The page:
Yesterday morning, 100 of us got dressed in black and made our way down to the Wellcome Collection on Euston Road. We entered the public gallery at 10:30am and milled about for several minutes, waiting for the sharp sound of a whistle. At 11:01, the whistle was blown and we dropped to the ground. We ceased to be Collection visitors and turned into a human oil spill.
As passerby awkwardly stepped over us on the way to the gallery cafe and coat check, we shouted “Wellcome, Wellcome, Wellcome! Divest, Divest, Divest!” and “Shareholder resolutions are not climate solutions,” among other chants. Lying there, back on the cold floor, staring at the bright florescent lights of the Wellcome Collection lobby ceiling, you had to wonder how you got there. What series of events led you to take your place in a sea of people lying on the floor on a brisk Saturday morning in April?
Over the past few weeks, 182,000 people have signed the Guardian’s petition asking the Wellcome Trust and the Bill and Melinda Gates foundation to divest from fossil fuels. These 182,000 people have received exactly 2 replies from the Wellcome Trust. The first was in the Guardian. You can read it here. The second was posted on the Wellcome Trust’s blog here.
The central argument of these replies is that the Wellcome Trust can do more good by engaging with fossil fuel companies as shareholders rather than through divestment. When pressed on the track record of past shareholder engagement efforts, Jeremy Farrar, the Director of the Wellcome Trust, hides behind a need to protect the confidentiality of the organisation’s discussions with fossil fuel companies. He says that the Trust’s influence works over time and points to the success of shareholder resolutions occurring at Shell and BP as clear signs of the effectiveness of this strategy.
Yet Mr. Farrar ignores the fact that while these resolutions are being passed, Shell is swiftly progressing with careless and unnecessary arctic drilling and BP has sold off, shut-down or vastly underfunded the majority of its renewable energy projects. As Terry Macalister reports in the Guardian, “BP management says it supports the resolution but ultimately believes that politicians must take primary responsibility for tackling global warming and hastening in a low-carbon future.” Mr. Farrar misses the point of divestment. It’s not about changing the fossil fuel companies. It’s about changing the world in which they operate and removing the political and financial ties that bond their interests to our own.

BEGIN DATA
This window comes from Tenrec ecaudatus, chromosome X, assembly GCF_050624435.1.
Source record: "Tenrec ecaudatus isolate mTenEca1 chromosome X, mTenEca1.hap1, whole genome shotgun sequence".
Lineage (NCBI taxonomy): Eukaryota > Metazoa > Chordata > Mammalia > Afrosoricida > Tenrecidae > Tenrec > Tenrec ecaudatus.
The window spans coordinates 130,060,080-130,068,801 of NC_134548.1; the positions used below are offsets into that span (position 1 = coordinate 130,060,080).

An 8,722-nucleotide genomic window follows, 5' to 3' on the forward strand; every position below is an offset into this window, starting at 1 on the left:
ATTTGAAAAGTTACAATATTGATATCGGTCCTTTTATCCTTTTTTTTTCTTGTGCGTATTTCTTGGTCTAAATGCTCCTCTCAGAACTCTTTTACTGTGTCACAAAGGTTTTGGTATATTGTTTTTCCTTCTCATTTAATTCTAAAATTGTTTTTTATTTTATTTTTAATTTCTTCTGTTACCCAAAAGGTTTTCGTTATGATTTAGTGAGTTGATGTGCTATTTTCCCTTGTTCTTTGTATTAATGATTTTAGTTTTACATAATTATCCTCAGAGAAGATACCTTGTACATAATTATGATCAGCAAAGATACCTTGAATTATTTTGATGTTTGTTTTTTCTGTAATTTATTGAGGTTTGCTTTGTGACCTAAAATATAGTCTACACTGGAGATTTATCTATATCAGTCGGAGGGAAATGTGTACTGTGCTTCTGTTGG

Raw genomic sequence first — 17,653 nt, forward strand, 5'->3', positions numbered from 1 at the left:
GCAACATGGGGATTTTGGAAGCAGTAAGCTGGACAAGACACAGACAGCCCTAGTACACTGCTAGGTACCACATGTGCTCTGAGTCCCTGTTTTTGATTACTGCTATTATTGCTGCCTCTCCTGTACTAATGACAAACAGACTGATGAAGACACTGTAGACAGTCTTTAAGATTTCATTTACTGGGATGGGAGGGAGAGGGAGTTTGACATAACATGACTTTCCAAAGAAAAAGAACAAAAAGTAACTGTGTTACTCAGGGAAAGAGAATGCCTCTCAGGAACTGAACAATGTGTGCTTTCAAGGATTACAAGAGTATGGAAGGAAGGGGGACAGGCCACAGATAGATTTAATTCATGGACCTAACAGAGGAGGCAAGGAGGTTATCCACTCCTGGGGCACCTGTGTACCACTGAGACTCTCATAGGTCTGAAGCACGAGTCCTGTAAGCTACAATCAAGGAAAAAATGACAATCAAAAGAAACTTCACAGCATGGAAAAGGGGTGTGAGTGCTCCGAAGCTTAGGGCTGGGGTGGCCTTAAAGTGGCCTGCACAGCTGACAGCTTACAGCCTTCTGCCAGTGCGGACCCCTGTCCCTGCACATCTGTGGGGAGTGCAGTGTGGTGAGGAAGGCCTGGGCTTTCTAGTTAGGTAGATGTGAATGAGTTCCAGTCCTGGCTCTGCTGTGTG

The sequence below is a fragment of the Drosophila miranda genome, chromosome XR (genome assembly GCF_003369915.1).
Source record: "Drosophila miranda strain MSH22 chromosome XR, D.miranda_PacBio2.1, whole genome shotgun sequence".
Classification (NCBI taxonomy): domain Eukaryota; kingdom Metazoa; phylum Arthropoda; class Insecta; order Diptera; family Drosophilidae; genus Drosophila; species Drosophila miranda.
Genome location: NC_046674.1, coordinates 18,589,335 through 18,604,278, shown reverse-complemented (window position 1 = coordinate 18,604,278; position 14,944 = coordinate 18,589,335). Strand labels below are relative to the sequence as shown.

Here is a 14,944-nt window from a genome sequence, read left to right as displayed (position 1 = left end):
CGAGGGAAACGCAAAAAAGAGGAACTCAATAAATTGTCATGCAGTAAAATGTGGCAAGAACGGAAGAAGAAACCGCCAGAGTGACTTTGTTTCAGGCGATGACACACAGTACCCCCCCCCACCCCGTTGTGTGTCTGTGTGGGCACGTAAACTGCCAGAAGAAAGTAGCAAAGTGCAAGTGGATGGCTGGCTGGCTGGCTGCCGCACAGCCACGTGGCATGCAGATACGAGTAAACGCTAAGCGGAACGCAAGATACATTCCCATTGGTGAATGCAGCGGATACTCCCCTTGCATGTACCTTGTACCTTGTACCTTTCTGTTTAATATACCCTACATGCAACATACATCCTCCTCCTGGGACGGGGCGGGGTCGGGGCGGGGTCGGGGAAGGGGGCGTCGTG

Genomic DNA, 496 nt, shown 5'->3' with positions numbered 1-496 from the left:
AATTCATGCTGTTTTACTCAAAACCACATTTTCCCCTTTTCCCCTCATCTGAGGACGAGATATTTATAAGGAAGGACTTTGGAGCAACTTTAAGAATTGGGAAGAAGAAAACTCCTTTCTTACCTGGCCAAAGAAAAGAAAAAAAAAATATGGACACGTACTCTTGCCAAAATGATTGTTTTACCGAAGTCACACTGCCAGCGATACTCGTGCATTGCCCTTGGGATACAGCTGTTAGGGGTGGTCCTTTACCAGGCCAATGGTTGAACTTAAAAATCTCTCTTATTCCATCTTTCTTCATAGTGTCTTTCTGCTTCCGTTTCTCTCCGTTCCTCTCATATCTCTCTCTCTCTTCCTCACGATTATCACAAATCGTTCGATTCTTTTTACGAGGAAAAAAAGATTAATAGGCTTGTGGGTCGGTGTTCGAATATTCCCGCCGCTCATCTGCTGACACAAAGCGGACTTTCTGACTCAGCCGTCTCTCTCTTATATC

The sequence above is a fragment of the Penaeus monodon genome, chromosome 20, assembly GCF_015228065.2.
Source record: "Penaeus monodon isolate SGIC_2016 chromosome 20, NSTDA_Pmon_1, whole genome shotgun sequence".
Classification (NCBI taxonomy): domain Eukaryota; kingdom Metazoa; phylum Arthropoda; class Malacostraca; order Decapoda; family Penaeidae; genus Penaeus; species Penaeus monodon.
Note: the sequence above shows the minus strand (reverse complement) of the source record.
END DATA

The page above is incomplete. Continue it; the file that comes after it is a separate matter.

Individuals, like Jonathan Poritt, have spent decades working with fossil fuel companies to change them from the inside out. And now these same individuals are giving up on that effort. Increasingly, we are realising that shareholder engagement with fossil fuel companies does not work and it is particularly futile when considering the abbreviated time we have in which to cut emissions and transition to a zero carbon economy. BP knows that shareholder engagement doesn’t work and that’s why it supports such efforts. Why doesn’t the Wellcome Trust realise this?
This brings us back to the floor of the Wellcome Collection. What do you do when the Wellcome Trust doesn’t listen to the views of 182,000 people, when the Trust ignores what’s in the best interests of the millions of people it aims to help? Well, you pay them a visit. You have people like Mark and Danni give impassioned and convincing speeches in the middle of the lobby. You blow up a giant carbon bubbles and release them over a sea of horizontal activists. If you are like Charlie and David, you tape fossil fuel company logos all over your body and gradually dance/sing them off you.
But the most important thing is that you get engaged. That is why you are on the floor at 10:30am on a Saturday. That is why you blast oil spill selfies all over the internet. This is what real engagement looks like. The Wellcome Trust shouldn’t look to maximise its influence as investors. Its staff, its grantees and its supporters are so much more than investors. We all are so much more than investors. We are human beings with an active stake in the world we create and the world we leave behind. The Director and the management of the Wellcome Trust should consider the influence they can have as a force for social good and not just as a muffled voice in a fossil fuel boardroom.
So we have to ask ourselves, should we listen to the ghost of Henry Wellcome? Should the Wellcome Trust divest?
If you have an answer for the Trust, please send them a message or tweet. This is only one of many engagement opportunities between the divestment movement and the Wellcome Trust over the next few months.
Watch this space.